Schwabe stopped down the telescopes to 1 3/4 in. (46 mm) and 2.5 in. (65 mm), respectively (Schwabe 1838). Later, Schwabe (1866) gave the apertures in Paris Lignes converting to 77 mm full aperture and 45 mm stopped down for the 3.5-foot telescope, and 122 mm full aperture and 68 mm stopped down for the 6-foot telescope. These apertures were widened if sky conditions required that. At least the 3.5-foot telescope was equatorially mounted (Schwabe 1866). This is the reason why most of the drawings could easily be measured assuming an equatorial coordinate system. Filters on the eyepieces made by Utzschneider and Fraunhofer dimmed the sunlight adequately (Schwabe 1838, 1841). According to his notes, Schwabe added a 2.5-foot Fraunhofer in November 1852, which he apparently started using regularly in May 1853, and which he first mentioned in his publications in Schwabe (1856) for 1855, with 40 times magnification. His notes describe it as “small but superb” (“klein aber vortrefflich”).

Possible changes in the quality of the observations due to changes in the telescope were evaluated by Schwabe (1861):

Ich trug sie wie früher mit dem 3 1/2 füss., 42 mal. Vergr. ein, weil ich mich überzeugte, dass das 2 1/2 füss. und das 6 füss. keinen erheblichen Unterschied in der Zahl der Gruppen machte.

translating to

I plotted them [spots], as in the past, with the 3-1/2-foot [telescope], 42 times magnification, since I convinced myself that the 2-1/2-foot and the 6-foot ones do not make any significant difference in the number of groups.

Table 2 Available days with drawings for given years, reported by Schwabe, mostly made by himself with some drawings from assistants, and additional days with purely textual resports
Fig. 23
figure23

Monthly numbers of observations by Schwabe. Black are days with drawings; grey are days with textual reports

The whole inventory of Schwabe’s sunspot observations is summarized in Table 2, where the numbers of drawings and the additional number of days with textual reports per year is given. A detailed illustration of the enormous number of observations is shown in Fig. 23 based on monthly numbers. We can see the lower probability of carrying out an observation in the winter months, and we can also see the low number of drawings compared with the textual reports in solar minima, when many days exhibited zero spots.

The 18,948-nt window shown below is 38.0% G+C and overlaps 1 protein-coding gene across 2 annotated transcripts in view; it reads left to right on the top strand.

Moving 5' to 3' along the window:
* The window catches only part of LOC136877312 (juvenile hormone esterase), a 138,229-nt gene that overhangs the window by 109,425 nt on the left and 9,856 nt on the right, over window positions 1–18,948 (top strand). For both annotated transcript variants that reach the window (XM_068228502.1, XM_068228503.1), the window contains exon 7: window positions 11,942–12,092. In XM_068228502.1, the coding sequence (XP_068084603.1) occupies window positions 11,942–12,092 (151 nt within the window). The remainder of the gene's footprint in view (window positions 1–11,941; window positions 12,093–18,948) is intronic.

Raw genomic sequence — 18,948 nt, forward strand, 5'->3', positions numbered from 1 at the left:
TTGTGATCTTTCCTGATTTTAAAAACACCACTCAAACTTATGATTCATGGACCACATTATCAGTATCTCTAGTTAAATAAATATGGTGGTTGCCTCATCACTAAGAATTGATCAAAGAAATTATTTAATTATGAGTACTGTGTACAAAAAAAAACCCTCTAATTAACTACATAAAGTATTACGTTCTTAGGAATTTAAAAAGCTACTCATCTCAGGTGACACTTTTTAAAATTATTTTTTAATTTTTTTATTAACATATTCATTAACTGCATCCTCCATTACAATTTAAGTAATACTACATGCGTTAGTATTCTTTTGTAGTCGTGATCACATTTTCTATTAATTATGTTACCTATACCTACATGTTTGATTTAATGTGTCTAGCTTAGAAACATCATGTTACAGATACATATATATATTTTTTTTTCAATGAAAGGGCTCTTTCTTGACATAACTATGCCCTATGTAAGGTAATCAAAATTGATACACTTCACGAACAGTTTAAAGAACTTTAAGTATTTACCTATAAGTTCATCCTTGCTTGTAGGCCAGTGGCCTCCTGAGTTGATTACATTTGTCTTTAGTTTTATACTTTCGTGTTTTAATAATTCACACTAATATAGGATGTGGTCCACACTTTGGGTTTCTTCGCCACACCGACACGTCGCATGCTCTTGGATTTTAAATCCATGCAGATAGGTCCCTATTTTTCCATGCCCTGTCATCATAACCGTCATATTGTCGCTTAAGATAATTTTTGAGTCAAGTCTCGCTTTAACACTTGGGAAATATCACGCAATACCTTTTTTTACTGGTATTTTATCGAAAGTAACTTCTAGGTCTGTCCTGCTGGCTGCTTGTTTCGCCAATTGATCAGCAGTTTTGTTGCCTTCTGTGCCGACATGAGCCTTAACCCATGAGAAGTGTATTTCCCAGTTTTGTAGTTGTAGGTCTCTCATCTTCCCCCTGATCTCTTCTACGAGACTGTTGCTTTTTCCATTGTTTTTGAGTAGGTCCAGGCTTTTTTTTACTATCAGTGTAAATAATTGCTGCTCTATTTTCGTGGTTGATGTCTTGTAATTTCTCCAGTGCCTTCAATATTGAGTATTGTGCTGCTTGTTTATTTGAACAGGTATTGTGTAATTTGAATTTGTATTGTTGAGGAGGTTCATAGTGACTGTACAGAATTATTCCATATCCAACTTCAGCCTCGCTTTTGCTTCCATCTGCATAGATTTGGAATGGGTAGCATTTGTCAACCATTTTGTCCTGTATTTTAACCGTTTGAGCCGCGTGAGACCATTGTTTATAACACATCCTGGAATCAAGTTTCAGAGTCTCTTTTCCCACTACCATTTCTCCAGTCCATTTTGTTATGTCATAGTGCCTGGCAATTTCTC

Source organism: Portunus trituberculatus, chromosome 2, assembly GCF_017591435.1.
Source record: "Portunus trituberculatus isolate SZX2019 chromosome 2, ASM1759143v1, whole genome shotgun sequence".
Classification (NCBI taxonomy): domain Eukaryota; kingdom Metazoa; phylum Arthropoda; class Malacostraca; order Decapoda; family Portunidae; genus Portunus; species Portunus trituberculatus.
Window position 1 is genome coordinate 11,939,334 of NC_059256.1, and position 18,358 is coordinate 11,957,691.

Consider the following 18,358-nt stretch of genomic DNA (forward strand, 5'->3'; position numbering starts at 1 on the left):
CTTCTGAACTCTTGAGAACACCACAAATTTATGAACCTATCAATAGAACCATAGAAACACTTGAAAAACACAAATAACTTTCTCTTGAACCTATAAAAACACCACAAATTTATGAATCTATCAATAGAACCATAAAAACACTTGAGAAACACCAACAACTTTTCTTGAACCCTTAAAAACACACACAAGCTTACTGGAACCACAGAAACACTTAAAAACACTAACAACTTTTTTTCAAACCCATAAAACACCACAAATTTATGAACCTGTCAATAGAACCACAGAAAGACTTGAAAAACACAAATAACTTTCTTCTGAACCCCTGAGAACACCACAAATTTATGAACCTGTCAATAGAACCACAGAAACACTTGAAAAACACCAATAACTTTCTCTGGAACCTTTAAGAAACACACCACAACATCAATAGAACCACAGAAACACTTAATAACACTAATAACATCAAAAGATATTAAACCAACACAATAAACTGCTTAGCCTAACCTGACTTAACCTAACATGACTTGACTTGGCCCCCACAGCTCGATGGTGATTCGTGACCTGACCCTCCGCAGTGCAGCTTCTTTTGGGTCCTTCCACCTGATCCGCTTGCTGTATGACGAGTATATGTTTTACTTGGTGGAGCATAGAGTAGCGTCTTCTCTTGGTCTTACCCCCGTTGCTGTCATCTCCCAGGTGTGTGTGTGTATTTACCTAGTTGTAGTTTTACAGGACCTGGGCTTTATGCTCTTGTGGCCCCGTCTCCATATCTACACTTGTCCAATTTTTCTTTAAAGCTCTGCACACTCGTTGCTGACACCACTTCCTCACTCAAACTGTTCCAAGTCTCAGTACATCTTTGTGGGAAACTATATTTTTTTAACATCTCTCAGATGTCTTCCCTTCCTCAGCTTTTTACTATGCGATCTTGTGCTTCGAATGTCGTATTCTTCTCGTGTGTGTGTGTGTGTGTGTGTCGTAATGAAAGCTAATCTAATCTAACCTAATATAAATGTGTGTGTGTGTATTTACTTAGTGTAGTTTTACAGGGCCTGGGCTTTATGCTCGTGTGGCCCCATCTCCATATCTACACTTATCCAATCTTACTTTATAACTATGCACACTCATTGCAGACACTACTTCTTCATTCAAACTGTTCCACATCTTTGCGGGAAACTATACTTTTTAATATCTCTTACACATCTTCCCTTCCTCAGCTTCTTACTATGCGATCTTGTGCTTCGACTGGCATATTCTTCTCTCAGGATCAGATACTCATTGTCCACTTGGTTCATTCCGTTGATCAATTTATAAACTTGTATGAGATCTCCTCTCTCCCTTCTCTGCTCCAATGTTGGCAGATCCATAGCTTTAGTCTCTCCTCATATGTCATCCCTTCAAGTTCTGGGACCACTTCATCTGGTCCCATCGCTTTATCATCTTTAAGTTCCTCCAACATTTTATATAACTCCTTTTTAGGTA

An example of Schwabe’s observations when he did not distinguish umbrae from penumbrae in his full-disk drawings is shown in Fig. 24. The second, much longer period when Schwabe plotted sunspots with penumbrae, started in 1831. An example of this period is shown in Fig. 25.

We can see—in both figures—that Schwabe briefly described the appearance of sunspot groups, but not to the extent that precise sunspot numbers could be derived from the textual reports. This is important to note, in particular, since there is a large number of 3699 reports without drawings, but with descriptions of how the groups evolved as compared with the previous observation. Since the vanishing, or sometimes also the emergence, of groups is noted, the textual reports may be useful in determining group sunspot numbers for many more days than the days with drawings. The textual reports were listed by Wolf (1860), but probably not used, because the exact number of spots is missing. They did serve for the purpose of group sunspot numbers though (Hoyt and Schatten 1998). Schwabe’s grouping of spots was in many cases too sloppy. A revised group number can be deduced from the group designations used in the database of sunspot positions by Senthamizh Pavai et al. (2015, http://cdsarc.u-strasbg.fr/viz-bin/Cat?J/A%2bA/584/A73).

Fig. 24
figure24

Record of 1829 June 28 from Samuel Heinrich Schwabe’s observing books. The text reads: “In the morning very cloudy then clear skies, very hot. Sunspots indistinct, my time allowed to note the position of the spots with the 3-1/2-foot and 84 times magnification at 12 h. Group 95 becomes weaker. The others with little changes. In the afternoon and evening, storm clouds with distant thunder and some rain and a little bit of hail. Bobbe arrived”

Fig. 25
figure25

Record of 1847 June 11 from Samuel Heinrich Schwabe’s observing books. The text reads: “Sunspots. 12 h with 3-1/2-foot and 42 times magnification. The spot 84 with a penumbra is fully developed with some large secondary spots to the east. 87 is a faint dot. 88: two detached double-spots and some dots. 90 is a large, very nice spot with a penumbra and a spot with an envelope and a few, still indistinct, smaller spots and dots”